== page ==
- Other uses: If ammonia proves successful in shipping, new opportunities could also open up as green fuel for trains, heavy-duty freight and perhaps even aviation. Japan has vowed to use ammonia for shipping starting in the late 2020s, and has already started burning the compound in thermal power stations.
- Competitive cost: MAN Energy Solutions, the marine engines company, expects that as time goes on the compound will be competitive price wise with other alternative fuels such as liquefied petroleum gas, liquefied natural gas or methanol in the future.
- How green exactly? Ammonia does not emit carbon, and for a simple reason: It doesn’t contain any. But that doesn’t mean it is risk-free. Critics warn that burning ammonia can release nitrogen and nitrates, whose cycle is not as well-studied as the carbon cycle. Also, ammonia is traditionally mass-produced using methane, so the environmental impact of burning ammonia depends on whether it can be replaced with renewable energy at a large scale. Several companies, such as CF Industries in the U.S., have announced plans to scale up their production of green ammonia.
- Nitrogen in, ammonia out: Chemist Douglas MacFarlane and his team at Australia’s Monash University have developed a way to use ammonia to store solar and wind power into fuel cells. With the supply of electricity, water and nitrogen, the device produces ammonia, which can then be burned or converted to hydrogen.
- Shipping renewables: The development could make ammonia the only viable way to export large quantities of renewable energy — an important development for countries like Australia, which are rich in renewables, but unable to export the energy because of their geographical isolation. “Ammonia is the only way to store zero-carbon fuel from renewables for days, months and years,” says Professor MacFarlane.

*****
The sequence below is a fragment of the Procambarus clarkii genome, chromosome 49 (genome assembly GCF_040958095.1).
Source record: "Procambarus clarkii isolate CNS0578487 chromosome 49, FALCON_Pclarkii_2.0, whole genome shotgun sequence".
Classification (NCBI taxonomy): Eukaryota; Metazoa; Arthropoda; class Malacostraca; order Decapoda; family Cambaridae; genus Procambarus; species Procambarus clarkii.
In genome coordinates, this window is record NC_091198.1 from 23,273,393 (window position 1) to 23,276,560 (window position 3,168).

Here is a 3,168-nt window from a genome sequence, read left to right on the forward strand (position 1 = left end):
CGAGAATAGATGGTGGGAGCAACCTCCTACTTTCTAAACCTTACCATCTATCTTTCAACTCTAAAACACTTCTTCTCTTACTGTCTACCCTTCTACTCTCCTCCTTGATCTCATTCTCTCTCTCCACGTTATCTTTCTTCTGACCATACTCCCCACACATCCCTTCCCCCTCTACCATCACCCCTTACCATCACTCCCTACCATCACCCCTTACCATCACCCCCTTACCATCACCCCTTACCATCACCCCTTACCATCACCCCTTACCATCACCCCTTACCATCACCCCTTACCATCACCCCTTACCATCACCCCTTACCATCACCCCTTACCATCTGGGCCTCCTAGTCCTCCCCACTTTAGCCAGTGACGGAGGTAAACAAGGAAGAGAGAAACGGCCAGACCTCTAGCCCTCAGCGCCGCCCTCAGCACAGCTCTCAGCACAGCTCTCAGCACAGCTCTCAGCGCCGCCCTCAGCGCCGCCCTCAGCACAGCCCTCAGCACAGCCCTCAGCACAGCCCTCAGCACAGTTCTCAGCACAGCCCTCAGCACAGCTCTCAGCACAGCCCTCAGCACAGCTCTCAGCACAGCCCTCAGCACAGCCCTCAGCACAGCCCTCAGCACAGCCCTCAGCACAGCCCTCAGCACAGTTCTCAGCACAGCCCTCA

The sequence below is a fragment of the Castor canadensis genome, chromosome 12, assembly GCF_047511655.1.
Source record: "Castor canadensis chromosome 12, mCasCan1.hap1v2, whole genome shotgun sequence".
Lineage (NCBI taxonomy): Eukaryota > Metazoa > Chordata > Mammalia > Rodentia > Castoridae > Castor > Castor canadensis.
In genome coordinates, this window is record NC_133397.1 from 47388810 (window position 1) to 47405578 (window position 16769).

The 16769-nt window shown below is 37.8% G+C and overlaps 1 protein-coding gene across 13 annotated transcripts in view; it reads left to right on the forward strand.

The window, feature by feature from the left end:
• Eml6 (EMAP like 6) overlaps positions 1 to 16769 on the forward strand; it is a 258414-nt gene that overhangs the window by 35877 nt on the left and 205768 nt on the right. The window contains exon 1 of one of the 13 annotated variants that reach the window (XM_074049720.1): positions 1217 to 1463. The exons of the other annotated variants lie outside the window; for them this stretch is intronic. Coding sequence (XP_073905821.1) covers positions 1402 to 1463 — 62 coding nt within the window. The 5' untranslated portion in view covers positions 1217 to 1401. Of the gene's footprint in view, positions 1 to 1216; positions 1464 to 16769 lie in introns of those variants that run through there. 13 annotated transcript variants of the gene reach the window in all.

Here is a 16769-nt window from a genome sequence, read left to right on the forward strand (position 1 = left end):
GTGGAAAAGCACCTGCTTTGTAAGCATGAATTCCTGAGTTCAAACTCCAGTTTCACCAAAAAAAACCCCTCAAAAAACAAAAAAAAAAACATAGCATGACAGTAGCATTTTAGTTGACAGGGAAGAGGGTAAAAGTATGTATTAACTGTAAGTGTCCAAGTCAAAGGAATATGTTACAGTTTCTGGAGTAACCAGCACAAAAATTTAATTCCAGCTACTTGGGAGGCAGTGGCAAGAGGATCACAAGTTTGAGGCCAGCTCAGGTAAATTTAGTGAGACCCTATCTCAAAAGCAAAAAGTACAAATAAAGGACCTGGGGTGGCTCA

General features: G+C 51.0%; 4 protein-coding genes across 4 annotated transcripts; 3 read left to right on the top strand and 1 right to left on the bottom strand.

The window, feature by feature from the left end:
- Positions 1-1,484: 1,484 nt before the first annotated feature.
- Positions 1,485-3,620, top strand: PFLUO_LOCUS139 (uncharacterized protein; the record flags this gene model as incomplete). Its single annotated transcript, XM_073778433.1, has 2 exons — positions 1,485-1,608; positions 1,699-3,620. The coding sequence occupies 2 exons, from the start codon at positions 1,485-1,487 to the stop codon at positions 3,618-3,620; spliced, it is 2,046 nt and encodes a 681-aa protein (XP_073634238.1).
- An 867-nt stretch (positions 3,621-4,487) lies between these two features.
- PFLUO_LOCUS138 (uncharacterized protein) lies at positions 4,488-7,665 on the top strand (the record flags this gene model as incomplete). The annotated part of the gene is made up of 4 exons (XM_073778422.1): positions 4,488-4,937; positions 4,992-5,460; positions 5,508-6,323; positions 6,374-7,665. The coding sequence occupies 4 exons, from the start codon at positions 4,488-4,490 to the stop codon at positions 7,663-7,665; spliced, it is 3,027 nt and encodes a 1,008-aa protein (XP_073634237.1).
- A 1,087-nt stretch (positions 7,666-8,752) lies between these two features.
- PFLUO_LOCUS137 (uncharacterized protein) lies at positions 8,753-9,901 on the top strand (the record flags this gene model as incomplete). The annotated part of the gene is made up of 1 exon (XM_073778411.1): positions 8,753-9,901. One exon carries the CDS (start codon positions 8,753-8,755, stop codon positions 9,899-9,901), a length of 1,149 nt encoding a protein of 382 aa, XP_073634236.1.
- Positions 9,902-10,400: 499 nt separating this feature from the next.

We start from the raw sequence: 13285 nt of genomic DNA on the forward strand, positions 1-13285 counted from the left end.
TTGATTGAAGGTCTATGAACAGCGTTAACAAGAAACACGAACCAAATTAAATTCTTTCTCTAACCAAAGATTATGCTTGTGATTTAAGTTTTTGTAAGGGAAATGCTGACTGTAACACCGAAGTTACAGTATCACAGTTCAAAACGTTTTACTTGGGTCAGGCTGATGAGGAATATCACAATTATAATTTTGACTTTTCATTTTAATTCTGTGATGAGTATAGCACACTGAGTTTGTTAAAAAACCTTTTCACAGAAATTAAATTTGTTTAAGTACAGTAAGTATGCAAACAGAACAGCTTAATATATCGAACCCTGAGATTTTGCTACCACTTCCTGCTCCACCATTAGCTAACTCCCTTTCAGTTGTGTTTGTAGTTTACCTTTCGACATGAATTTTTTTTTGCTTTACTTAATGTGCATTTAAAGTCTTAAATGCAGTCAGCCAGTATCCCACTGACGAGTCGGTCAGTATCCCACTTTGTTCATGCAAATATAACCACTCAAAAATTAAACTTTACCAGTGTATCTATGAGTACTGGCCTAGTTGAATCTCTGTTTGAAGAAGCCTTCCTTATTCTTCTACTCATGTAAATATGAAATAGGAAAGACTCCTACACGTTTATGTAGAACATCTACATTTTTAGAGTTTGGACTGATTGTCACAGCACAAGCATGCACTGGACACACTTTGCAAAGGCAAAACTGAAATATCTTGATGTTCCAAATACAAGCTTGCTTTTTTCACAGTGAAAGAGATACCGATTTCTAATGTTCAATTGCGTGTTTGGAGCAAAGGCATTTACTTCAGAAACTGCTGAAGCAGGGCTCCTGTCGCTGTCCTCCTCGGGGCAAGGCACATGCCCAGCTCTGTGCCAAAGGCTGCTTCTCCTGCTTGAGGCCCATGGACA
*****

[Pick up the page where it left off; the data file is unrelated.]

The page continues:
ENGIE Expert Eye
Camel Makhloufi and Nouaamane
Kezibri, research engineers at ENGIE Lab CRIGEN’s Hydrogen Lab: “There are
still many technological obstacles to the integration of green ammonia, in
particular regarding the management of the intermittence of the renewable
source, and the improvement of the efficiency and reliability of the process.
Also, the high costs associated with this solution mean that, for the moment,
it still cannot compete with other, more conventional methods.
Finally, the regulatory
framework plays an important role in the deployment of such a solution. If in
North America the use of ammonia fertilizer is a common practice (accounting
for more than 27% of the market), this is far from being the case in the rest
of the world — even less in Europe. As a matter of fact, the uncontrolled use
of ammonia can have negative consequences on the environment and on air
quality. Europe is committed to reducing ammonia emissions by 21% by 2030.Thus
green ammonia intended for agricultural application will certainly take other
forms that are more in line with the European market, such as nitrates or